Republican leaders are finding increasingly creative ways to justify their support for extending the Bush tax cuts for Americans making over $250,000 per year. The latest tack is to claim that their opposition to allowing the tax cuts to expire at the end of the year is all in the name of supporting small businesses.
Senate Minority Leader Mitch McConnell said on Wednesday that letting the Bush tax cuts lapse would be "devastating" because it "would capture 50 percent of small business income and up to 25 percent of the workforce."
Those numbers don't seem right, but it isn't the first time he's made the claim.
In an interview Tuesday with Bloomberg News, the Kentucky Republican cited the same numbers. "What they propose to do is raise taxes on the top two rates, which would capture about 50 percent of small business income and affect about 25 percent of the American workforce in the middle of a recession. We think it's a terrible idea."
Less than two percent of the small businesses in the country make enough money to file in either of the top two tax brackets McConnell mentions. But that hasn't stopped House Minority Leader John Boehner (R-OH) from piling on.
The statistics comes from a Joint Committee on Taxation report which states that 50 percent of business income is in the top two tax brackets. But the report does not suggest these numbers implicate small businesses. As Think Progress reports, the study explicitly says that "these figures for net positive business income do not imply that all of the income is from entities that might be considered 'small'" and that only three percent of people with any business income whatsoever will be affected if the Bush tax cuts expire.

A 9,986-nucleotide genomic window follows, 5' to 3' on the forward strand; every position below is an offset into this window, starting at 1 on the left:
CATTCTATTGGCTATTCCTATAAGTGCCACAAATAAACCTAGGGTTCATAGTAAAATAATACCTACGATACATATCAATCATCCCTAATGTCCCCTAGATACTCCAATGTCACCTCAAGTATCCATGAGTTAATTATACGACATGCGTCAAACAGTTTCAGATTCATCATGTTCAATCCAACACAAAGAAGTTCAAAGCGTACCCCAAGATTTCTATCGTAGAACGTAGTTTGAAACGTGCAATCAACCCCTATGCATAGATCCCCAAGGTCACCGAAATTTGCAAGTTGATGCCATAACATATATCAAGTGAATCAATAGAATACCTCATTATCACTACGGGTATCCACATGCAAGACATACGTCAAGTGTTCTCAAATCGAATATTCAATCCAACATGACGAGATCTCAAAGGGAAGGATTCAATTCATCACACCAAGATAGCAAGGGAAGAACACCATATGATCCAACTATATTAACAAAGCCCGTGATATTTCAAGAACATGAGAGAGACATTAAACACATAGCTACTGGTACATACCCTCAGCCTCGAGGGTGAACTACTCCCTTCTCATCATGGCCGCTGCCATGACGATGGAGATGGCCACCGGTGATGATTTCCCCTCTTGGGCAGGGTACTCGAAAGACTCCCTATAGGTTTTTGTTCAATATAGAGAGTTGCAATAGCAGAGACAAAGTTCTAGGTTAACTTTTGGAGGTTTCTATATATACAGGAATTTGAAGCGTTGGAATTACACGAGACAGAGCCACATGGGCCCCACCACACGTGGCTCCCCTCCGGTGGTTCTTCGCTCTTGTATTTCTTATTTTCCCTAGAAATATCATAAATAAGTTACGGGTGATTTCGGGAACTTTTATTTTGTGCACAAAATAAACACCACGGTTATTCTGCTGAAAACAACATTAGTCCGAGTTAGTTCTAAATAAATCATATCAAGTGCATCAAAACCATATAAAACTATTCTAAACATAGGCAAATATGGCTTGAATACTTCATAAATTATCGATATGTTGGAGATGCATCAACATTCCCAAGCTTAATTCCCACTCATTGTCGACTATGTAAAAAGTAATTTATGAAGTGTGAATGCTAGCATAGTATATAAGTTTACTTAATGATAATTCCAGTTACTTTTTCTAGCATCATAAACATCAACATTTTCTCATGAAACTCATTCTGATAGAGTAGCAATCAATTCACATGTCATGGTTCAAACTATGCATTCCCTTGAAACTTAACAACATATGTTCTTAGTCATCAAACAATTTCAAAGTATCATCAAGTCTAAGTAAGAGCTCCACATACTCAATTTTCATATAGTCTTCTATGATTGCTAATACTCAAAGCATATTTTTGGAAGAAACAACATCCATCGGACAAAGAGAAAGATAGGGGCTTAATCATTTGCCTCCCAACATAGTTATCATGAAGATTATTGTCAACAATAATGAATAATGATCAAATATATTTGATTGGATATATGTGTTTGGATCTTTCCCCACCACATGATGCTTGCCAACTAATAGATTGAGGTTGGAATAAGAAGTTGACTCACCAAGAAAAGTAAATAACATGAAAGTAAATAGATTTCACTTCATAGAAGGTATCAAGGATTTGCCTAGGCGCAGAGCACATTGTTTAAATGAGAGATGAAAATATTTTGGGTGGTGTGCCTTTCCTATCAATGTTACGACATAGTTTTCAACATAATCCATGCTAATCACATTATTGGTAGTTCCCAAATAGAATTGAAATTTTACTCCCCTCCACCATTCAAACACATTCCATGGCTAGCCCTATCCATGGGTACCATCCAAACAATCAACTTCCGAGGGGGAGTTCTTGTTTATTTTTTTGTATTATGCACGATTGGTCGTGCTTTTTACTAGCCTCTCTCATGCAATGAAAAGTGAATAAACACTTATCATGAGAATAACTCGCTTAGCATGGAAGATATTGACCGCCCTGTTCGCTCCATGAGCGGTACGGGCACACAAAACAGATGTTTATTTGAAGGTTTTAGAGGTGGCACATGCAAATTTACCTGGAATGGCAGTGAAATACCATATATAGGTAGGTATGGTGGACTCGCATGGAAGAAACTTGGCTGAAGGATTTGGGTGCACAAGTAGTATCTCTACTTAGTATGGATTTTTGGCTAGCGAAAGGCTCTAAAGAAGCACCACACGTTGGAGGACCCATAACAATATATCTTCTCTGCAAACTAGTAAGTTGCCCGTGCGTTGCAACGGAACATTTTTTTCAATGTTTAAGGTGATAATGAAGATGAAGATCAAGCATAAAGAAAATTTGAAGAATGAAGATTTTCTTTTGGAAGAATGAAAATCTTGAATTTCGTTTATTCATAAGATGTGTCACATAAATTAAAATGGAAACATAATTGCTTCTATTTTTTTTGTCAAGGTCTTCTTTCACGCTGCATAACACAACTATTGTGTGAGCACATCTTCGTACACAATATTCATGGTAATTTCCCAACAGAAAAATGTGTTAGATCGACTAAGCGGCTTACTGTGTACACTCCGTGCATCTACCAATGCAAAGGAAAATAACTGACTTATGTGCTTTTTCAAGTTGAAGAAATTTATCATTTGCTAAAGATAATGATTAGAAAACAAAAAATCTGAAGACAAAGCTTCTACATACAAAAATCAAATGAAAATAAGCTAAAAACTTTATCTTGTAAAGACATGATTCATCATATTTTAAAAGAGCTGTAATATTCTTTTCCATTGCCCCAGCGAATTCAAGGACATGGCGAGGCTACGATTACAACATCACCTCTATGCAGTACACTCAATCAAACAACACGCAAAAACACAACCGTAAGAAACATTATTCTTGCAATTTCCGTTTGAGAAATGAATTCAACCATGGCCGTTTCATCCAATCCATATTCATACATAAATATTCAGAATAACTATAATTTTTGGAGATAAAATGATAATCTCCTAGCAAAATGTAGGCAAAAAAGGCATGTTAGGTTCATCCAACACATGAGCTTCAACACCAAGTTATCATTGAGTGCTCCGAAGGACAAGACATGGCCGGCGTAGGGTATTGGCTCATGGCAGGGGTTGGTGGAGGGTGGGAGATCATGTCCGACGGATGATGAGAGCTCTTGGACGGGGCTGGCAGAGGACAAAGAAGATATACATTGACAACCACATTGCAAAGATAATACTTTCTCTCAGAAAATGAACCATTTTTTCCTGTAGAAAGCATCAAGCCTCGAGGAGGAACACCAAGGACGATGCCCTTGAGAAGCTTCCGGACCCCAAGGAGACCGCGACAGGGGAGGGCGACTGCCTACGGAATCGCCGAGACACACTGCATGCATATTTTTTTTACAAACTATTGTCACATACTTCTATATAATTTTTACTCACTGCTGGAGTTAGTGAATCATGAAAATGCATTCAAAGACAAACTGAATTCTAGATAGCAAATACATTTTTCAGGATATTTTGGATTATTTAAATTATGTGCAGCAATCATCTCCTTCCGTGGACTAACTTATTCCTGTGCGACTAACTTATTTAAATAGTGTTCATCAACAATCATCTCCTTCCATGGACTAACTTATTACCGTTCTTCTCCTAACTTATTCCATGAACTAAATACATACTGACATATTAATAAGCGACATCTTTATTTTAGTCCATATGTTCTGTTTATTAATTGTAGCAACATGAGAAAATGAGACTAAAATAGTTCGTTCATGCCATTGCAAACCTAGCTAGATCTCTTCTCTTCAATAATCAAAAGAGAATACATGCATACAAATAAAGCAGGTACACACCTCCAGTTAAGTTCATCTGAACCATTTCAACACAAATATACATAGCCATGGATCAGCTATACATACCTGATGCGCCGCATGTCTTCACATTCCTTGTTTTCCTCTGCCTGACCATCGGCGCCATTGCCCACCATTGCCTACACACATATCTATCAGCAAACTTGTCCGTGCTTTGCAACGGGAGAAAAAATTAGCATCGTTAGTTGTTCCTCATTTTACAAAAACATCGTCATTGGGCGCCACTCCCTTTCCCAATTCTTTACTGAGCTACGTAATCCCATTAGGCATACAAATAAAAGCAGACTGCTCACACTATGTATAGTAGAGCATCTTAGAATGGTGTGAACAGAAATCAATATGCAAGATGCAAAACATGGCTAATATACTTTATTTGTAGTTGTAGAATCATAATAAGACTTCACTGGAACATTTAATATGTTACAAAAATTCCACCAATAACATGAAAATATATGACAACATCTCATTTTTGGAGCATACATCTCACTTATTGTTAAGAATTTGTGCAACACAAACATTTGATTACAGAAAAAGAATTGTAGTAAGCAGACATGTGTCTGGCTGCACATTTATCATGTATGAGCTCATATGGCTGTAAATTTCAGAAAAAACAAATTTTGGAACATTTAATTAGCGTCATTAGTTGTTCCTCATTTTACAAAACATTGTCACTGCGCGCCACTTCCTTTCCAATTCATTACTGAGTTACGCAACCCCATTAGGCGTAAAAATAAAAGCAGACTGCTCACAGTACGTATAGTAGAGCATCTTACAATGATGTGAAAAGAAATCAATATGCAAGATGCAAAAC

In a press conference at the Capitol, GOP senators paraded out a handful of business owners to decry the proposal. "If pumping money into people's pockets stimulates the economy," said Sen. Jon Kyl (R-Ariz.), "vacuuming money from their pockets should depress the economy -- and these small business folks who you're going to hear from today can certainly validate that."
The Bush tax cuts would add $678 billion to the deficit over a ten-year period, according to the office of Management and Budget. But Kyl had a ready response: Raising taxes is a bailout for the government.
"Raising taxes to cut the deficit is a bailout for the spenders," Kyl told reporters Wednesday. "And the opposite is not to bail out the spenders, but to encourage those of us who create jobs in America to grow. They are the people behind us here... and I'm anxious for you to hear their real life stories."
Watch McConnell present the stats: